The Court’s Recent Lack of Support for the Federal Government’s Agenda

This is the first of a series of two posts examining the federal government’s litigation in the Supreme Court. While this post looks at the last several terms of government litigation, the next will analyze the government’s upcoming cases.   The federal government, through the Office of the Solicitor General (OSG), is the most frequent…

The Three Shifts of Chief Justice John Roberts

Chief Justice John Roberts’ resume is not remarkably unique for a Supreme Court Justice. That is not to say that it is not impressive. There is scant evidence of an imperfection from his Harvard undergrad and law school education, appellate and Supreme Court clerkships, work in the Solicitor General’s Office, big firm law practice, and…

Still A Conservative Court

It’s a new day for the Supreme Court. We are in uncharted territory with this current Supreme Court vacancy with no end in sight.  In some respect this has led to a liberal shift in the Court’s general demeanor – especially since this is the first time in decades that conservative Justices have not held a majority…

Justice Ginsburg: Political and Efficient All Wrapped Up in One

Once on the Supreme Court the Justices have a few essential obligations. Add to this life-tenure and lots of free time while the Court is in recess and the job sounds pretty enviable. The Justices still must hear oral arguments, meet and vote to decide cases, and grant new cases for the Court to hear…

Quick Note: Roberts Court Majority Opinion Assignment

Who decides which Justice authors a given majority opinion?  There is, of course, the necessity that this Justice is part of the majority coalition. Beyond that though there are two main rules.  The first is that the Chief Justice assigns the opinion if the Chief is a member of the majority.  If the Chief is…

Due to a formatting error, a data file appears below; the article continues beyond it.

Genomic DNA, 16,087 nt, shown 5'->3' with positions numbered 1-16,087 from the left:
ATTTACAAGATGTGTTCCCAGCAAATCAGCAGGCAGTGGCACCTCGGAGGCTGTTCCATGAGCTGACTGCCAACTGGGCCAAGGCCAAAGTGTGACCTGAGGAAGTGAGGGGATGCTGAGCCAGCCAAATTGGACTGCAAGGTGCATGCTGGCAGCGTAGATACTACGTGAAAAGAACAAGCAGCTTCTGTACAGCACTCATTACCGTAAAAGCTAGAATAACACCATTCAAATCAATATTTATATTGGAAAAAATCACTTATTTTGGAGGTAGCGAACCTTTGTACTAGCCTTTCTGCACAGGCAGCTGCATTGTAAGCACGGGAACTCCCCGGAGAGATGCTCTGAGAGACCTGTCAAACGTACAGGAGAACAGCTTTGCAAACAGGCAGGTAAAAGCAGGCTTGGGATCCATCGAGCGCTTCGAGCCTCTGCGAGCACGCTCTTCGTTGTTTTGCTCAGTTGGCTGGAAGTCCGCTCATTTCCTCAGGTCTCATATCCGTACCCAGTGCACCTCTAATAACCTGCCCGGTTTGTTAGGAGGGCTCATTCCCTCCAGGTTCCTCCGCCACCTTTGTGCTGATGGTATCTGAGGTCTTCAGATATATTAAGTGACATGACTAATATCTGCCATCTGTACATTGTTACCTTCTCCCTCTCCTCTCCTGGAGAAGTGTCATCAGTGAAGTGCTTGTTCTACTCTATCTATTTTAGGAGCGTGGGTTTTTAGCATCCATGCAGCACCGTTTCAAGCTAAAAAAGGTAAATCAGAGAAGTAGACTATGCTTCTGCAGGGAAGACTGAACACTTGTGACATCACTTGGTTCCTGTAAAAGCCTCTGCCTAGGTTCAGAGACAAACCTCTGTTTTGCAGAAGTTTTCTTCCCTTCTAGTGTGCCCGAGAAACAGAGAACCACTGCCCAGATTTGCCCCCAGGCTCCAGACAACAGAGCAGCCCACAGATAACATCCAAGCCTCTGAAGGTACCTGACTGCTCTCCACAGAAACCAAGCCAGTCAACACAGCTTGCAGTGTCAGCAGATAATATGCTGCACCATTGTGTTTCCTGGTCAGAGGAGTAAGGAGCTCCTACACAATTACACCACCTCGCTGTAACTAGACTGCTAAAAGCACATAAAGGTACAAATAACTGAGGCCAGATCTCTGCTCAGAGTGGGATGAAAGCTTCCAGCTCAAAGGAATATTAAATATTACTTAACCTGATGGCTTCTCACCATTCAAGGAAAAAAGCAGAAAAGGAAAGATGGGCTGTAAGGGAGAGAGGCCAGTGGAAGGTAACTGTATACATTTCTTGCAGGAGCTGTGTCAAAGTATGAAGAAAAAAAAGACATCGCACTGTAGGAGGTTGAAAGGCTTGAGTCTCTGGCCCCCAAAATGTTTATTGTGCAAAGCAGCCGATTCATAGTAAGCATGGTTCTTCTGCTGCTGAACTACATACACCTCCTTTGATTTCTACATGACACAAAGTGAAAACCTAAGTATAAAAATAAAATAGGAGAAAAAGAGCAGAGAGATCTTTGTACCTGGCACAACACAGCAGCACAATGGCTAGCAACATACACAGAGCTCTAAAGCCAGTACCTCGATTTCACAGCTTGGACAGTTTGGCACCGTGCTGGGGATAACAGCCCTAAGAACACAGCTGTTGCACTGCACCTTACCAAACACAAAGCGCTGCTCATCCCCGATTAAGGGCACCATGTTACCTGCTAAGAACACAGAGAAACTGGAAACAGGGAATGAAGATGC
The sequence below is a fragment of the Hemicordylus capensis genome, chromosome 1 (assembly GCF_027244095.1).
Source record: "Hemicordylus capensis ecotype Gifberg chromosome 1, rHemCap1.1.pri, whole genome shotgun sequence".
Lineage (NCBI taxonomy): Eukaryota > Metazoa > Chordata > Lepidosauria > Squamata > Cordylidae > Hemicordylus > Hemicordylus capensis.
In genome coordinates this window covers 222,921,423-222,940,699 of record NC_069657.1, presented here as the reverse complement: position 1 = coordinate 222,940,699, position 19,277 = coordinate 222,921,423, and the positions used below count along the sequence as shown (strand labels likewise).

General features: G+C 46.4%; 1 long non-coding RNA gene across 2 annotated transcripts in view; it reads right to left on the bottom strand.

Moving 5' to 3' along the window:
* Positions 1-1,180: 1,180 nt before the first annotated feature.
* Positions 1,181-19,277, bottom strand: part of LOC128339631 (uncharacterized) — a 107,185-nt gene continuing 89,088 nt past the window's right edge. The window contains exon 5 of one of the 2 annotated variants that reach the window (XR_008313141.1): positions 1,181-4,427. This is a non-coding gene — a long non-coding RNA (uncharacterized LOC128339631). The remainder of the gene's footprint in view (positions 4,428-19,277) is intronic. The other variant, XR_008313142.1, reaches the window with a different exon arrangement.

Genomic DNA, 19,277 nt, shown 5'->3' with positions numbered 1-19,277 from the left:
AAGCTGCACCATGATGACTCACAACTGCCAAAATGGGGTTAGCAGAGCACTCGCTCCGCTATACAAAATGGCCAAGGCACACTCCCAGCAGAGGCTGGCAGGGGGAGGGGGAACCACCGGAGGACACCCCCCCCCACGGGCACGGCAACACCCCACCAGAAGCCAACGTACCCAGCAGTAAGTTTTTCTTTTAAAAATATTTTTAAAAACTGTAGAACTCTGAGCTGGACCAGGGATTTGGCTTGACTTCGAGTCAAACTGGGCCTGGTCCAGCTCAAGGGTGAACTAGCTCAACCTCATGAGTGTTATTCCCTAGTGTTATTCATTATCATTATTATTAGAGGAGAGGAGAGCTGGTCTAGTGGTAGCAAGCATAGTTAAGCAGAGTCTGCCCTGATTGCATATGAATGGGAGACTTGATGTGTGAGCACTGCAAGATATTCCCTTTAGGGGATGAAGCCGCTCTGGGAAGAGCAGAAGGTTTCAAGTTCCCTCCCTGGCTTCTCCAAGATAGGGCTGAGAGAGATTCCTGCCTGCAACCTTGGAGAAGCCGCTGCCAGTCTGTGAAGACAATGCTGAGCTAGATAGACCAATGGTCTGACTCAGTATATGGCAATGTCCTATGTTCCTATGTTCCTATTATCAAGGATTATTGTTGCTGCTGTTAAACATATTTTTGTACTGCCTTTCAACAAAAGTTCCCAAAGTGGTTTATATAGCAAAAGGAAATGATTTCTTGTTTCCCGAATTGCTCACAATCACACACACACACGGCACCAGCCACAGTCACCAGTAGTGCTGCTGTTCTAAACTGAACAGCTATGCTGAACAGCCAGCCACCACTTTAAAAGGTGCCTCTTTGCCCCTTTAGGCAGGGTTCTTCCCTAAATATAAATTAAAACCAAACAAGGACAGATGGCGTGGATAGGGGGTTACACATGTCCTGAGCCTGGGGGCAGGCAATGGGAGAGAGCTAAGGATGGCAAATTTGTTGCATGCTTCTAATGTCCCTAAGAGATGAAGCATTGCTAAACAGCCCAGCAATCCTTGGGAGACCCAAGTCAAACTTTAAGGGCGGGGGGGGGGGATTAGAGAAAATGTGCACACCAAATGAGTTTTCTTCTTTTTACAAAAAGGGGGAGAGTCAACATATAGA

Quick Note: 5-4 Decisions and Equally Divided Votes Since 1946

This Term was nothing if not unique.  The Justices had to sort through a majority of the decisions with one Justice missing.  With a Court of eight, the Justices could not possibly come to 5-4 decisions.  The Supreme Court was officially set at the size of nine members in 1869 and Congress has not changed…

King of Dissents

  In a time of transition in the Supreme Court, much attention is paid to the Court’s ideological pulse. Justices Thomas and Alito, two of the more conservative Justices on the Court are the top two dissenter so far this Term (see below). Justice Thomas in particular was noted for his lone dissent in the death…

Signs of a Gridlocked SCOTUS

Congress has historically low levels of public approval.  Current Gallup Polls place Congress’ approval rating at around 18%.    The Supreme Court’s approval rating tends to hover much higher – generally around the 50% level.  One reason for this disparity is from sense that the Supreme Court does not engage in politics in the manner of other…

Friedrichs as a Per Curiam Decision

The Court released its decision today in Friedrichs v. California Teachers Assn.  The decision which has garnered considerable attention is a single sentence reading: “The judgment is affirmed by an equally divided Court.”  From this we know the Justices split 4-4 and so there was no precedential value to the ruling, and that by doing this the Court…

Much Ado About Nothing?

Today the Supreme Court decided the seemingly innocuous case of Hawkins v. Community Bank of Raymore.  This case dealt with the liability of spousal guarantors under the Equal Credit Opportunity Act.  On any other day this ruling might have gone unnoticed.  The decision is one line reading, “The judgment is affirmed by an equally divided…